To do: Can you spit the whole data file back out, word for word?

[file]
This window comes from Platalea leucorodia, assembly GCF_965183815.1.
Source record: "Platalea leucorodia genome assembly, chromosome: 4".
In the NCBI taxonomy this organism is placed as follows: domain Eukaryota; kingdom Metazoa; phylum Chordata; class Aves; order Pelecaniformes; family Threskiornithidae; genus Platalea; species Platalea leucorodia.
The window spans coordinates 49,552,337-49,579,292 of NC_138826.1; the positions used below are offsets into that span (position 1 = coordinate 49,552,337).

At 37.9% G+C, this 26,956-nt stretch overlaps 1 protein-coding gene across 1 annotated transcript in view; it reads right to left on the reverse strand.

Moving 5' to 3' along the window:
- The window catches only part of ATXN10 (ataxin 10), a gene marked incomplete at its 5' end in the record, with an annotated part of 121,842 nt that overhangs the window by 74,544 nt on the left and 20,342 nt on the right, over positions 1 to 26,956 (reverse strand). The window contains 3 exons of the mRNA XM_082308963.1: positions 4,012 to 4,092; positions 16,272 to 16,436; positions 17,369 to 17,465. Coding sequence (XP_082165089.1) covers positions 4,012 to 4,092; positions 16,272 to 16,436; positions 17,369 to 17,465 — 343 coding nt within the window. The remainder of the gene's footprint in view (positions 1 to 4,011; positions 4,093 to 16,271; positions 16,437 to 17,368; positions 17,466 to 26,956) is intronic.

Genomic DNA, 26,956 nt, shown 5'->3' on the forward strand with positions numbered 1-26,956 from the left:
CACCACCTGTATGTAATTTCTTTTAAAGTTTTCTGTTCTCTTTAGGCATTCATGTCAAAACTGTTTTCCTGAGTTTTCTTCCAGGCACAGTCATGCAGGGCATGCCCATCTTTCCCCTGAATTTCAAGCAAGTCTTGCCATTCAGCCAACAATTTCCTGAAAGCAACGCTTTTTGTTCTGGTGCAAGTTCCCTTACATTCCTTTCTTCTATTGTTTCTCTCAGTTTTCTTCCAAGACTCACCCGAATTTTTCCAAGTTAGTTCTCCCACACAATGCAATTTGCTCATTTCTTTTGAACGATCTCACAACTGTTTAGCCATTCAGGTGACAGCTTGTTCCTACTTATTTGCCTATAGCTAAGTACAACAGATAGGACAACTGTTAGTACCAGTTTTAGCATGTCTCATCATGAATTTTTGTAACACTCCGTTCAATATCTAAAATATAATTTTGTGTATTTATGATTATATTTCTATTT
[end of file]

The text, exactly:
This window comes from Platalea leucorodia, assembly GCF_965183815.1.
Source record: "Platalea leucorodia genome assembly, chromosome: 4".
In the NCBI taxonomy this organism is placed as follows: domain Eukaryota; kingdom Metazoa; phylum Chordata; class Aves; order Pelecaniformes; family Threskiornithidae; genus Platalea; species Platalea leucorodia.
The window spans coordinates 49,552,337-49,579,292 of NC_138826.1; the positions used below are offsets into that span (position 1 = coordinate 49,552,337).

At 37.9% G+C, this 26,956-nt stretch overlaps 1 protein-coding gene across 1 annotated transcript in view; it reads right to left on the reverse strand.

Moving 5' to 3' along the window:
- The window catches only part of ATXN10 (ataxin 10), a gene marked incomplete at its 5' end in the record, with an annotated part of 121,842 nt that overhangs the window by 74,544 nt on the left and 20,342 nt on the right, over positions 1 to 26,956 (reverse strand). The window contains 3 exons of the mRNA XM_082308963.1: positions 4,012 to 4,092; positions 16,272 to 16,436; positions 17,369 to 17,465. Coding sequence (XP_082165089.1) covers positions 4,012 to 4,092; positions 16,272 to 16,436; positions 17,369 to 17,465 — 343 coding nt within the window. The remainder of the gene's footprint in view (positions 1 to 4,011; positions 4,093 to 16,271; positions 16,437 to 17,368; positions 17,466 to 26,956) is intronic.

Genomic DNA, 26,956 nt, shown 5'->3' on the forward strand with positions numbered 1-26,956 from the left:
CACCACCTGTATGTAATTTCTTTTAAAGTTTTCTGTTCTCTTTAGGCATTCATGTCAAAACTGTTTTCCTGAGTTTTCTTCCAGGCACAGTCATGCAGGGCATGCCCATCTTTCCCCTGAATTTCAAGCAAGTCTTGCCATTCAGCCAACAATTTCCTGAAAGCAACGCTTTTTGTTCTGGTGCAAGTTCCCTTACATTCCTTTCTTCTATTGTTTCTCTCAGTTTTCTTCCAAGACTCACCCGAATTTTTCCAAGTTAGTTCTCCCACACAATGCAATTTGCTCATTTCTTTTGAACGATCTCACAACTGTTTAGCCATTCAGGTGACAGCTTGTTCCTACTTATTTGCCTATAGCTAAGTACAACAGATAGGACAACTGTTAGTACCAGTTTTAGCATGTCTCATCATGAATTTTTGTAACACTCCGTTCAATATCTAAAATATAATTTTGTGTATTTATGATTATATTTCTATTT